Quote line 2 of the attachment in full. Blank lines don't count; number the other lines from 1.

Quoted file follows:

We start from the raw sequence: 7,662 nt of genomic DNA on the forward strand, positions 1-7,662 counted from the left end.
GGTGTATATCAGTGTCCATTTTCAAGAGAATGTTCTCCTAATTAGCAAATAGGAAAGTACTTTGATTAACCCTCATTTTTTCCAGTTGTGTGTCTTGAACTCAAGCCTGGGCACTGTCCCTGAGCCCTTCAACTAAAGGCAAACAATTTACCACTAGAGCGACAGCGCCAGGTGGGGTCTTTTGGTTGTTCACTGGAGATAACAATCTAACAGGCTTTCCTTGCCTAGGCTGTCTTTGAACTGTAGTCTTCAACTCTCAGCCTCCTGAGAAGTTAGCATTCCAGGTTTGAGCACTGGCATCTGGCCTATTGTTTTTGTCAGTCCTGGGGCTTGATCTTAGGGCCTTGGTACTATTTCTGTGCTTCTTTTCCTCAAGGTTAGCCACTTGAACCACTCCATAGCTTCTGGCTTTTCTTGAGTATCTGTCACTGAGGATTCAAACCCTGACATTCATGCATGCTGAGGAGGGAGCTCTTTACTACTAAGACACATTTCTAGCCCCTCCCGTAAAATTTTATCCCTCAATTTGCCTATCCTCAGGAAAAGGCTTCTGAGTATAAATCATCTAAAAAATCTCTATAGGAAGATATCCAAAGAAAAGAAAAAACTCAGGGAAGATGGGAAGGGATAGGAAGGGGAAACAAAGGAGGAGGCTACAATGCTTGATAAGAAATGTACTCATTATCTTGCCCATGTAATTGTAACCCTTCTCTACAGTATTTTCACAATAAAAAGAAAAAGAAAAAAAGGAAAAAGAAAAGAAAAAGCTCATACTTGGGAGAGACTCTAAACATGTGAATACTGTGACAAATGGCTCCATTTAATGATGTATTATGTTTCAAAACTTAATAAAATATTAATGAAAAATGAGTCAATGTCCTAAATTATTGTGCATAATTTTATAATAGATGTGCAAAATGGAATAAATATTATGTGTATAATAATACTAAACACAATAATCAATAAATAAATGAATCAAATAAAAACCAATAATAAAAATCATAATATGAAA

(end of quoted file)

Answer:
GGTGTATATCAGTGTCCATTTTCAAGAGAATGTTCTCCTAATTAGCAAATAGGAAAGTACTTTGATTAACCCTCATTTTTTCCAGTTGTGTGTCTTGAACTCAAGCCTGGGCACTGTCCCTGAGCCCTTCAACTAAAGGCAAACAATTTACCACTAGAGCGACAGCGCCAGGTGGGGTCTTTTGGTTGTTCACTGGAGATAACAATCTAACAGGCTTTCCTTGCCTAGGCTGTCTTTGAACTGTAGTCTTCAACTCTCAGCCTCCTGAGAAGTTAGCATTCCAGGTTTGAGCACTGGCATCTGGCCTATTGTTTTTGTCAGTCCTGGGGCTTGATCTTAGGGCCTTGGTACTATTTCTGTGCTTCTTTTCCTCAAGGTTAGCCACTTGAACCACTCCATAGCTTCTGGCTTTTCTTGAGTATCTGTCACTGAGGATTCAAACCCTGACATTCATGCATGCTGAGGAGGGAGCTCTTTACTACTAAGACACATTTCTAGCCCCTCCCGTAAAATTTTATCCCTCAATTTGCCTATCCTCAGGAAAAGGCTTCTGAGTATAAATCATCTAAAAAATCTCTATAGGAAGATATCCAAAGAAAAGAAAAAACTCAGGGAAGATGGGAAGGGATAGGAAGGGGAAACAAAGGAGGAGGCTACAATGCTTGATAAGAAATGTACTCATTATCTTGCCCATGTAATTGTAACCCTTCTCTACAGTATTTTCACAATAAAAAGAAAAAGAAAAAAAGGAAAAAGAAAAGAAAAAGCTCATACTTGGGAGAGACTCTAAACATGTGAATACTGTGACAAATGGCTCCATTTAATGATGTATTATGTTTCAAAACTTAATAAAATATTAATGAAAAATGAGTCAATGTCCTAAATTATTGTGCATAATTTTATAATAGATGTGCAAAATGGAATAAATATTATGTGTATAATAATACTAAACACAATAATCAATAAATAAATGAATCAAATAAAAACCAATAATAAAAATCATAATATGAAA